Opera Theatre relies on generous support from the community to sustain quality and innovation. While many opera companies of a similar size generate nearly 40% of their operating budgets from ticket sales, Opera Theatre's ticket revenue is limited to just 26% of the budget by the beloved intimacy of its theater, even in the most successful year at the box office. Contributed revenue has increased more than 10% since 2008, helping the company to continue its tradition of balanced budgets despite the economic downturn. This year, Opera Theatre must raise more than $450,000 in new and increased support to make up for daunting institutional and governmental funding cuts and sustain a balanced budget for 2011.

About the Mabel Dorn Reeder Foundation

Mabel Dorn Reeder (1908-2007) grew up in the small town of McCormick, South Carolina, and was passionate about making a better world for future generations. The daughter of a prominent businessman and state senator, Mrs. Reeder graduated from Greenville Women's College and attended graduate school at Columbia University in New York. She then taught elementary school for several years before marrying Thomas H. Reeder and moving to Atlanta, Georgia, where she lived until her death at 98. Today, her passions for music, education, photography, animals, travel, and history are carried on through the work of the Mabel Dorn Reeder Foundation.

About Opera Theatre of Saint Louis

Opera Theatre of Saint Louis is one of the leading American opera companies, known for a spring festival of inventive new productions featuring the finest American singers, sung in English, and accompanied by members of the Saint Louis Symphony Orchestra. As of 2010, Opera Theatre has presented 22 world premieres and 22 American premieres -- which is perhaps the highest percentage of new work in the repertory of any U.S. company. Described by The Sunday Times of London as "one of the few American companies worth the transatlantic fare," and by Opera Today as, "the leading summer opera destination in the United States," Opera Theatre of Saint Louis welcomed visitors from 47 states and 10 foreign countries in 2010. Although the size of the theater limits box office income to 26% of the budget, the company has consistently produced work of the highest quality while never accumulating a deficit.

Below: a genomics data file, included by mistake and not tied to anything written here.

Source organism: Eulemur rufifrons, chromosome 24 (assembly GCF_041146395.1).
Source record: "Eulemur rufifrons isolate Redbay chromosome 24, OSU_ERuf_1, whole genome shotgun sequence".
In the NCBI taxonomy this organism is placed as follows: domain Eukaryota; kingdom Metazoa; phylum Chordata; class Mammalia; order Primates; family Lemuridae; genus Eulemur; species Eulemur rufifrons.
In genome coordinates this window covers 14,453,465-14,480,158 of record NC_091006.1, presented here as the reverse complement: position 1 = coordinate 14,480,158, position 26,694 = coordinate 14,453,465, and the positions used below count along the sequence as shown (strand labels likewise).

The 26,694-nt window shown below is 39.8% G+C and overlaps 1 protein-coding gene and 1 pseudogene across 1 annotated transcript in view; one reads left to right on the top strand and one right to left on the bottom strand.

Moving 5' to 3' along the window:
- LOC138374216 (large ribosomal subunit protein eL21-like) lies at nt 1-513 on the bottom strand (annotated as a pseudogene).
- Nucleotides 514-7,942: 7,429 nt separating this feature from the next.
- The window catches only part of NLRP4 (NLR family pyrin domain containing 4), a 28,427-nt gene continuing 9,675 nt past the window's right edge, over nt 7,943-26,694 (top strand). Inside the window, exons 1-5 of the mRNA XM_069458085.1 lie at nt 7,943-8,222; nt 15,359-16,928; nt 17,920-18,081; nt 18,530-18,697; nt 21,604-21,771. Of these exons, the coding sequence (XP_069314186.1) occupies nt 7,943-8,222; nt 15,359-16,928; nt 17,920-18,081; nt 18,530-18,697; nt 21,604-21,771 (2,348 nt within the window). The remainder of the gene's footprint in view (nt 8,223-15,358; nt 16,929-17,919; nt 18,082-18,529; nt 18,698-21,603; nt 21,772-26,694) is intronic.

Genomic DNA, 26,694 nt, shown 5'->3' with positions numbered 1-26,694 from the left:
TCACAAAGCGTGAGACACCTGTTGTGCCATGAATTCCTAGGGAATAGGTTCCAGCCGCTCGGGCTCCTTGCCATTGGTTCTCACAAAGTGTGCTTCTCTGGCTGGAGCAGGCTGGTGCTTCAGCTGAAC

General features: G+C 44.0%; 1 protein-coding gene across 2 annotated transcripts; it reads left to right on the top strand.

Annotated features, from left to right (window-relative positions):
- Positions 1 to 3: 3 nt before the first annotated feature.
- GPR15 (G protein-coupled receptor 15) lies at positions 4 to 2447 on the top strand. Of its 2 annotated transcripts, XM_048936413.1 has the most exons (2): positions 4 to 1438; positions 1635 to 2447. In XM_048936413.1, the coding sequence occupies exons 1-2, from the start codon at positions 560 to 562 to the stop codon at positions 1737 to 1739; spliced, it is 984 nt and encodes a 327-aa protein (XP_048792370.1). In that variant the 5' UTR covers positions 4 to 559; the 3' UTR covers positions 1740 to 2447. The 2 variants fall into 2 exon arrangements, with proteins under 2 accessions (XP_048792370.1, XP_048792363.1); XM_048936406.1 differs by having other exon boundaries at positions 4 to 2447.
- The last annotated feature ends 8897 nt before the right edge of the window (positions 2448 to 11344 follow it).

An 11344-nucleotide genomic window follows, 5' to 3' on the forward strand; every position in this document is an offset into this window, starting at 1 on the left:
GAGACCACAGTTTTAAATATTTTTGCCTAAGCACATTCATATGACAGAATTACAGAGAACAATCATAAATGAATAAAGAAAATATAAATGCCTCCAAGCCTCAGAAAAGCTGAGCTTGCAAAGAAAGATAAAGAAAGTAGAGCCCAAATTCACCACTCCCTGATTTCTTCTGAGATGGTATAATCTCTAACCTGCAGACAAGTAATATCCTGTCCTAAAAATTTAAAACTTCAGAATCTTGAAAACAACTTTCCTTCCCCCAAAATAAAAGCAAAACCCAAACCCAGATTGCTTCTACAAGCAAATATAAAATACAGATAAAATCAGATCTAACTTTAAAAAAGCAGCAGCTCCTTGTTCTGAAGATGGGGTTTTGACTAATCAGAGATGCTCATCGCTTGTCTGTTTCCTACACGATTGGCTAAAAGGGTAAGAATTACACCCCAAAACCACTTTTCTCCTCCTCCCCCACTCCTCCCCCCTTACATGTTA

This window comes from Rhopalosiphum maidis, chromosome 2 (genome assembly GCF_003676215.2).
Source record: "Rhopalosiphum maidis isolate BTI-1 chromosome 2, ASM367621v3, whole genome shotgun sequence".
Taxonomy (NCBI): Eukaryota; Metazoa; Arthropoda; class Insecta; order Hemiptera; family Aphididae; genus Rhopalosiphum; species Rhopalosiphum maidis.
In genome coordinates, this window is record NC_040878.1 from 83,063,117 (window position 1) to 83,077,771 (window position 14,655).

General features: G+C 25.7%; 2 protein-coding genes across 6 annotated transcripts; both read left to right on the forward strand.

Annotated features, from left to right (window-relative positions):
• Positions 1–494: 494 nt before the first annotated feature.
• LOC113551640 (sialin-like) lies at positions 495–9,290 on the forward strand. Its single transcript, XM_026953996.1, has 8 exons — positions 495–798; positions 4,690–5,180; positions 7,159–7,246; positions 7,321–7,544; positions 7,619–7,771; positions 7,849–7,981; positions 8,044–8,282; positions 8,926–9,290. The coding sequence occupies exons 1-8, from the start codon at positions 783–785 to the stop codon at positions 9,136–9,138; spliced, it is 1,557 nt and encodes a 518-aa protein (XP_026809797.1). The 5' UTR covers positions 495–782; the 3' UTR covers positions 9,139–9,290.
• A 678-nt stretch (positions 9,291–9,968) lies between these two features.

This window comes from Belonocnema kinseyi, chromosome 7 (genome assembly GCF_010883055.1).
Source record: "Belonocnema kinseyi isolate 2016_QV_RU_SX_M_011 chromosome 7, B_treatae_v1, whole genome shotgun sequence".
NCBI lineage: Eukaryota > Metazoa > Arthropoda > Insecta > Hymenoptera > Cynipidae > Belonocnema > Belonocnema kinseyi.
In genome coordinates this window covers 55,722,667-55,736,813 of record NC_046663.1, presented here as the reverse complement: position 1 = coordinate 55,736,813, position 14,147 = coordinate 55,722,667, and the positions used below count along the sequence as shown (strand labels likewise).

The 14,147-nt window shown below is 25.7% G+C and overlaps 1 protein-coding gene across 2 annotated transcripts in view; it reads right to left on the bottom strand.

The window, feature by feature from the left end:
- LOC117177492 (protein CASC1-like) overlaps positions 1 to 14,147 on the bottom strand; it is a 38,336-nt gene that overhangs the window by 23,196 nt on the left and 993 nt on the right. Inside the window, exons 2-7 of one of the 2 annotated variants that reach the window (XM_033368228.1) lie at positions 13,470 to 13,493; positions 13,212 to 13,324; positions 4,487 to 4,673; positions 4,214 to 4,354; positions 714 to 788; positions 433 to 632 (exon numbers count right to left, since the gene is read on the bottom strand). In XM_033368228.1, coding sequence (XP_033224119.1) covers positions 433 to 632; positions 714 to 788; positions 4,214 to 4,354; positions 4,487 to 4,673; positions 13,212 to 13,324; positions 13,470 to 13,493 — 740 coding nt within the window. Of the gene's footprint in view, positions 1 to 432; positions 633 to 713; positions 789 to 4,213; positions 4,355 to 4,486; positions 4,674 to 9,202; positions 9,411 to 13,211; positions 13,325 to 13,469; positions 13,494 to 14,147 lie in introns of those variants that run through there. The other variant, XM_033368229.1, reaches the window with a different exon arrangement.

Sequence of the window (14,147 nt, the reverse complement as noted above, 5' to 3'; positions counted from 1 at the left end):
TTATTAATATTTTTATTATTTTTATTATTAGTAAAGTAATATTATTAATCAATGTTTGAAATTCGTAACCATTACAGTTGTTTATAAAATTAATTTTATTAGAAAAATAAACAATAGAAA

Wednesday, November 17, 2010

Winter Opera Saint Louis Featured on the Cover of the Ladue News

Pictured on the cover: tenor Benjamin Bunsold and soprano/artistic director Gina Galati in a scene from Gianni Schicchi.

Winter Opera Saint Louis was featured on the cover of the December 2010 issue of the Ladue News. Here's the complete article re-posted with the kind permission of the Ladue News.
Season of Song
by Tony DiMartino

Opera is full of unexpected plot twists, and so is the story of how a former business major, Gina Galati, became an opera singer. “I flunked an economics course when I was 19,” recalls Galati, artistic director of Winter Opera Saint Louis (formerly New Opera St. Louis). “I was at loose ends until my mom said, ‘You’ve always loved music. Why not switch majors?’ ” Mom was right: Galati went on to earn a master’s degree in opera, then studied in Italy. Soon, she was performing in operas here and abroad.